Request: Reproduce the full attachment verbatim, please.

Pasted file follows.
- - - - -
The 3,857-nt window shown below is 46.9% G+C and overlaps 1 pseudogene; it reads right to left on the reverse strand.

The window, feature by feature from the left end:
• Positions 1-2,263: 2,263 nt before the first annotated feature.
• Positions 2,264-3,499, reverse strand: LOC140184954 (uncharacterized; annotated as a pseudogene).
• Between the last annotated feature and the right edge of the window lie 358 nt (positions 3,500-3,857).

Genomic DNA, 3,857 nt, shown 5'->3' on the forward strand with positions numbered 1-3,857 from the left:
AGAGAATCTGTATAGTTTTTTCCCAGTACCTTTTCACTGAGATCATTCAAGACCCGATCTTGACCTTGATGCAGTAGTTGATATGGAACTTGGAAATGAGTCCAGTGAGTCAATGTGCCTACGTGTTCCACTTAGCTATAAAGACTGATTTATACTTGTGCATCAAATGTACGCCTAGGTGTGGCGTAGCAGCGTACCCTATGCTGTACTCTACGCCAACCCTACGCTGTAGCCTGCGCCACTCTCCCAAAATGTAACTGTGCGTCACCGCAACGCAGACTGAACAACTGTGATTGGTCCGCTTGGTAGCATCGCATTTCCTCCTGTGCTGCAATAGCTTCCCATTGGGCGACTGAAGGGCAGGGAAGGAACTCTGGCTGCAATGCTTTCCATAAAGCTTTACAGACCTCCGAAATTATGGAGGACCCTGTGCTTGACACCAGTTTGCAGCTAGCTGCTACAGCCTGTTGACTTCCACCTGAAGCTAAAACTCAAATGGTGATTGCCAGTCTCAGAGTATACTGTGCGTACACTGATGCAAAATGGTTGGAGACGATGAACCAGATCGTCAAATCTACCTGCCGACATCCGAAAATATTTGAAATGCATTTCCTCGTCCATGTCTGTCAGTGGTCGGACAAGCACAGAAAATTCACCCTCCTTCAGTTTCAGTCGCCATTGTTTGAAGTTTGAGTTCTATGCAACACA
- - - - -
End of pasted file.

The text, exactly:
The 3,857-nt window shown below is 46.9% G+C and overlaps 1 pseudogene; it reads right to left on the reverse strand.

The window, feature by feature from the left end:
• Positions 1-2,263: 2,263 nt before the first annotated feature.
• Positions 2,264-3,499, reverse strand: LOC140184954 (uncharacterized; annotated as a pseudogene).
• Between the last annotated feature and the right edge of the window lie 358 nt (positions 3,500-3,857).

Genomic DNA, 3,857 nt, shown 5'->3' on the forward strand with positions numbered 1-3,857 from the left:
AGAGAATCTGTATAGTTTTTTCCCAGTACCTTTTCACTGAGATCATTCAAGACCCGATCTTGACCTTGATGCAGTAGTTGATATGGAACTTGGAAATGAGTCCAGTGAGTCAATGTGCCTACGTGTTCCACTTAGCTATAAAGACTGATTTATACTTGTGCATCAAATGTACGCCTAGGTGTGGCGTAGCAGCGTACCCTATGCTGTACTCTACGCCAACCCTACGCTGTAGCCTGCGCCACTCTCCCAAAATGTAACTGTGCGTCACCGCAACGCAGACTGAACAACTGTGATTGGTCCGCTTGGTAGCATCGCATTTCCTCCTGTGCTGCAATAGCTTCCCATTGGGCGACTGAAGGGCAGGGAAGGAACTCTGGCTGCAATGCTTTCCATAAAGCTTTACAGACCTCCGAAATTATGGAGGACCCTGTGCTTGACACCAGTTTGCAGCTAGCTGCTACAGCCTGTTGACTTCCACCTGAAGCTAAAACTCAAATGGTGATTGCCAGTCTCAGAGTATACTGTGCGTACACTGATGCAAAATGGTTGGAGACGATGAACCAGATCGTCAAATCTACCTGCCGACATCCGAAAATATTTGAAATGCATTTCCTCGTCCATGTCTGTCAGTGGTCGGACAAGCACAGAAAATTCACCCTCCTTCAGTTTCAGTCGCCATTGTTTGAAGTTTGAGTTCTATGCAACACA